You know how some of us have imaginary friends in our childhood? There’s the lonely boy who invents a friend to talk to; the bullied child who has a pretend friend who protects him; and the clumsy boy who has an imaginary friend who can make him fly?
Christopher Hitchens was my imaginary friend.
When you move from one country to another and English is not your first language, one (me, actually!) always feels at a disadvantage about communication skills. Unlike me, Christopher Hitchens had absolutely no apparent problem communicating. On the contrary, he used language in ways that made me feel awestruck.
Take for example statements such as:
“This year of living dyingly”, or; “we stumble and get up, we are sad, confident, insecure, feel loneliness and joy and love. There is nothing more; but I want nothing more.” Or, “This kind of modesty is too arrogant for me” and “The finest fury is the most controlled.”
These are statements that convey not only language skills, but depth and brilliance. I wish I could express myself like that – and with a British accent to boot!
Except for his opinion on the war in Iraq, he said little I disagreed with. I mostly thought he was as vibrant as life should be – he was courageous, and someone who lived life on his terms. In other words, I admired him and envied him.
It was always hard for me just to be who I am and not want to fill in the gaps – to be smarter, more eloquent, less afraid, more witty, erudite and extremely well read. He was all of that and so much more.
He traveled all over the world, and I traveled a little. His book knowledge was overwhelming, while I just read from time to time. He never seemed to hesitate about expressing his views and opinions, and- even though it doesn’t seem so, I do hesitate. And, I try not to offend even though I am not always successful.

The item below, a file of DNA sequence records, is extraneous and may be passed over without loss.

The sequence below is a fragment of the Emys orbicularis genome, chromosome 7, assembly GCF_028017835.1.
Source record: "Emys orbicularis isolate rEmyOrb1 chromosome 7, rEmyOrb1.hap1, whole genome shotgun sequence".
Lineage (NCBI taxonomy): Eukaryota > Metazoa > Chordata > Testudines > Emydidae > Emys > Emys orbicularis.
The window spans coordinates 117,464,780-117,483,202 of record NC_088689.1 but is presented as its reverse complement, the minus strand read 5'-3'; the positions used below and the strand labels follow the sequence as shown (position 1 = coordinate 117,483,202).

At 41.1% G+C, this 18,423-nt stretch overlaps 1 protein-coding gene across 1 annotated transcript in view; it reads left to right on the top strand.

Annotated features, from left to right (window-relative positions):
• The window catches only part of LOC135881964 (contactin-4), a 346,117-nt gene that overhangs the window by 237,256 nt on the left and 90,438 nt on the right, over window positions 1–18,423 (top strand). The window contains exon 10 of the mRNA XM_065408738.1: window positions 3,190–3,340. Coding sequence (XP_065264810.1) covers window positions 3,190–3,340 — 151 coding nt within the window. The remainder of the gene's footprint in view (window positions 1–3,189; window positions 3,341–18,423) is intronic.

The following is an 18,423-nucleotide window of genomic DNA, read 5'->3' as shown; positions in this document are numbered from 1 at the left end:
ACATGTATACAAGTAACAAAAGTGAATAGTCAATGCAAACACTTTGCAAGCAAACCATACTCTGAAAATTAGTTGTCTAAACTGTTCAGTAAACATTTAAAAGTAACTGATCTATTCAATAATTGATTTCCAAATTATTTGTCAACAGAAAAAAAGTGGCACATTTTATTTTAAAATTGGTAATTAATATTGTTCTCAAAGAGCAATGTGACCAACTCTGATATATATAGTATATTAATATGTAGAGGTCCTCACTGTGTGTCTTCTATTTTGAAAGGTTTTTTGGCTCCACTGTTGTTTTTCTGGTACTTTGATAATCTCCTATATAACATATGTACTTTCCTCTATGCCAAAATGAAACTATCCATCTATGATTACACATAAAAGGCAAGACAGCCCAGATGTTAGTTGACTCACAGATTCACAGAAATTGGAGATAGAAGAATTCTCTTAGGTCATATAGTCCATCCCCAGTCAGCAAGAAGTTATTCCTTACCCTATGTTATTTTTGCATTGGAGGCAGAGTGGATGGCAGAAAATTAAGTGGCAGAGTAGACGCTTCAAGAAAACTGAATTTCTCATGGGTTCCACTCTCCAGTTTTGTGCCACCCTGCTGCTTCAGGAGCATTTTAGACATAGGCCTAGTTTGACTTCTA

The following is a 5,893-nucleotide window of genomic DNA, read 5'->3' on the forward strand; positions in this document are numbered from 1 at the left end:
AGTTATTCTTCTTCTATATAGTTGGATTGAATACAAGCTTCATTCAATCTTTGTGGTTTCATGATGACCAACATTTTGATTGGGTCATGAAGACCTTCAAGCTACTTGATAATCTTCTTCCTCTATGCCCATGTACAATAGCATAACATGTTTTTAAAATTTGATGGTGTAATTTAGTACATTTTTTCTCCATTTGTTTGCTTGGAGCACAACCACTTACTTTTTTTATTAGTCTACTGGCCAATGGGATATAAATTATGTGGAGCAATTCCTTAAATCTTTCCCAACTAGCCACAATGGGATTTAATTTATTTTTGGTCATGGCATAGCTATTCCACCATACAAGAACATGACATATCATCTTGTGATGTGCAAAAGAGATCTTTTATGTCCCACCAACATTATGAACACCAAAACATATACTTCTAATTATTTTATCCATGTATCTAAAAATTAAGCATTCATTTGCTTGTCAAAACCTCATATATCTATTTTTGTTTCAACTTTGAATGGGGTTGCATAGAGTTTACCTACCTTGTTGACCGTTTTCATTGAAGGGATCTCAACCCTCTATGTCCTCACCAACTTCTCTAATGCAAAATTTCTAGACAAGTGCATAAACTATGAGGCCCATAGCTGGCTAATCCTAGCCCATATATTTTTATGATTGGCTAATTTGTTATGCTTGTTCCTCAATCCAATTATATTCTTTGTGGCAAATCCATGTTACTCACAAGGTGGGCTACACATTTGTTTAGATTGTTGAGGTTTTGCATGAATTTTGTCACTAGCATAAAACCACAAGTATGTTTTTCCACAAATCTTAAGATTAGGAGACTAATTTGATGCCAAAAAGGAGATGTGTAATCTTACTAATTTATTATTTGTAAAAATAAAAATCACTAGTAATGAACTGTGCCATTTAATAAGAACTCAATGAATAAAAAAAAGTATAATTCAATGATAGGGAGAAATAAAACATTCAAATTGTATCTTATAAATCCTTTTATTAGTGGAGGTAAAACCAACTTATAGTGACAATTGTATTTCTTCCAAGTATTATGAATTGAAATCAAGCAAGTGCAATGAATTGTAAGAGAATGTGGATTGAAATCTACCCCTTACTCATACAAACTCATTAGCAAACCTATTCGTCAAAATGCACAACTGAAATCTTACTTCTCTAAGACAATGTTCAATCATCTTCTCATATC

We did have two things in common: We both visited synagogues all over the world, and we both had a father whose career was in the military. That’s where it ends. It’s not a lot, but even trivial commonalities seem significant when you desperately want to find similarities between yourself and someone whom you admire.
I always look for synagogues wherever I go, and despite not being religious I would get in touch with the energy, the vibrancy and the silent noise of the place. Here’s a synagogue that is being visited by tourists, or sometimes just by me, and yet I see men praying, swaying from side to side, tallit wrapping their shoulders – blue and white, blue and white, and the voices of my people.
You can imagine my surprise when I heard that Hitch used to do the same thing. He, the God of Atheism visited synagogues. Wow. We are alike! Please forgive my excitement.
Rabbi Wolpe and Hitch debate
The realization that he should be my imaginary friend came about years ago, when I had to think about who would be the person I would like to be with on a desert island. If I had to not consider my husband as a possibility (you see how I don’t want to offend…), it would be Mr. Hitchens.
I could imagine forgetting about being alone there, forgetting about boredom and isolation and letting go of the feeling of misery about being stuck there, if he were my buddy. I can envision long conversations about the trivial and the sublime, about history and current events and long arguments about the Middle East and the war in Iraq, but mostly learning how not to be afraid of expressing my opinions, allowing myself to be disliked more than I am already, and sleep well at night.
With my imaginary friend I would be more true to myself.
So even though Christopher Hitchens is gone, my imaginary friend will always be with me – to guide me, to make me laugh, and to teach me. My imaginary friend’s spirit is so transcendent, that he really is not imaginary after all.
Elvis may have left the building. Hitch did not.